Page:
"Freeway" Rick Ross by Daniel Funaki
Meet “Freeway” Ricky Ross. As the face of the crack epidemic that exploded on LA's streets and decimated America’s inner cities throughout the 80s, his reputation already precedes him. He is a drug dealer's drug dealer. Or at least he was.
If you've heard of this man then you almost certainly know of William Leonard Roberts II, or, as he's known in the entertainment world, Rick Ross. The rotund Miami rapper has courted no end of controversy over the last five years. In 2008, months after the release of his second studio album Trilla, he was outed as a former correctional officer. First, a photo of a fresh-faced Roberts in full correctional officer regalia leaked, only for him to claim that he was framed.
Next, graduation documents from the Florida Department of Corrections training academy with Roberts' social security number turned up. The rapper went quiet on the subject for a year before making an admission on “Valley of Death” from his third album, Deeper Than Rap. And he pressed on to become one of hip-hop's central figures. In any other field of music a short stint as a rookie in the judiciary wouldn't matter. But in a genre in which authenticity counts for everything and labels turn profits off of street credibility, Roberts is as famous for flouting the rulebook as he is for his music.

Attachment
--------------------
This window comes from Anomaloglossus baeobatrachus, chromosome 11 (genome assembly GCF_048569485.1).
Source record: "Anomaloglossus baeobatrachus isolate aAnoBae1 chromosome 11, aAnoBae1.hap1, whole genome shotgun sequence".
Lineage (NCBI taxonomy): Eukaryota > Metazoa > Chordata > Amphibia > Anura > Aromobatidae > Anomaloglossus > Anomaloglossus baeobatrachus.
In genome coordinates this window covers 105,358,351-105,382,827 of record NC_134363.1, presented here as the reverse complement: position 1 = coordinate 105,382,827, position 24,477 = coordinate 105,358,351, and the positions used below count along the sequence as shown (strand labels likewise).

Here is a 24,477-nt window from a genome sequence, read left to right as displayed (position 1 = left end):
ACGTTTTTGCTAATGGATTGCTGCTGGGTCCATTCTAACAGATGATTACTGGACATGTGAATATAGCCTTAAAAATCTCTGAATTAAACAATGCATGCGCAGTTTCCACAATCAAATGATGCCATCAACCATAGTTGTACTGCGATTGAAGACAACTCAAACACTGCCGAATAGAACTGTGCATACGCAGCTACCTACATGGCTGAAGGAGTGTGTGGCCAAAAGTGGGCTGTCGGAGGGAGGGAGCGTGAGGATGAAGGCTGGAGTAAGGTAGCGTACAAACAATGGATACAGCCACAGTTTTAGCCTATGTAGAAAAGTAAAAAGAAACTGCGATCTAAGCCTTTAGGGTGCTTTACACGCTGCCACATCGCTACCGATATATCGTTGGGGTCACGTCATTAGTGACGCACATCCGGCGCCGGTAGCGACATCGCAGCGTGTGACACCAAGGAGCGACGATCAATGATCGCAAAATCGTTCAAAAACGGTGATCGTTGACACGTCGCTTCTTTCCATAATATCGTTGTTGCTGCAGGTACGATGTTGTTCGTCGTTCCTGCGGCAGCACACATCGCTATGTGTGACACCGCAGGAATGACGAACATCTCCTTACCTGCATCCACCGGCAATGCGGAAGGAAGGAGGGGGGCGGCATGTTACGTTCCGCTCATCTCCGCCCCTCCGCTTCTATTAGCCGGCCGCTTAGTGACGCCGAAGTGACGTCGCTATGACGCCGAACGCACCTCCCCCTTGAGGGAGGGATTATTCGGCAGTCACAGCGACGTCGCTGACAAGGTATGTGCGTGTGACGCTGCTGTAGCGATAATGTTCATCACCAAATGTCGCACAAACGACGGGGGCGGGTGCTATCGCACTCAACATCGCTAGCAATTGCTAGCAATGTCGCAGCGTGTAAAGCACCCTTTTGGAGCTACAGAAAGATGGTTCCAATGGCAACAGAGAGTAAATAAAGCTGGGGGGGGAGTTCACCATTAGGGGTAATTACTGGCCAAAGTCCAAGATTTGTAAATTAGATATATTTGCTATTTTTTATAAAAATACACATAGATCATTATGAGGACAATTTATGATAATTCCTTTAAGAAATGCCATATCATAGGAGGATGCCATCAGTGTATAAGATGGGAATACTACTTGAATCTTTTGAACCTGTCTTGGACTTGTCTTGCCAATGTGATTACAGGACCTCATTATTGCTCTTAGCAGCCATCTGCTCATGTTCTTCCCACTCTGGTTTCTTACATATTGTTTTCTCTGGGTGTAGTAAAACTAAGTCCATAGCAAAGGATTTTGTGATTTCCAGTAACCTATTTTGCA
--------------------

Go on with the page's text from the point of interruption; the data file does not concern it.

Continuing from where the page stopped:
In spite of an incriminating CV and allegedly taking another man's government name and likeness as his own, Roberts continues to rack up YouTube views, move units and push his MMG record label (which incidentally cribs carmaker Maybach's name and logo) like nothing ever happened.
While some may beg to differ, few would argue that Roberts is talentless. He has a panache for the kind of cocaine decadence and Mafioso chest-beating that can only be make believe. He plays a character, even if he's never out of character, in the ultimate hip-hop spectacle. It's one that listeners keep coming back for. It's unsurprising then that since his release in 2009 Freeway has not only joined the chorus of those out to discredit the rapper, he also took legal action in an attempt to win compensation for plagiarism.
Of course, rappers have been lifting the names of notorious criminals for decades. Curtis Jackson took his handle from Brooklyn stick-up kid 50 Cent, who, at just 5' 2”, terrorised New York's boroughs in the 1980s, robbing drug dealers with a pistol in each hand before his eventual murder.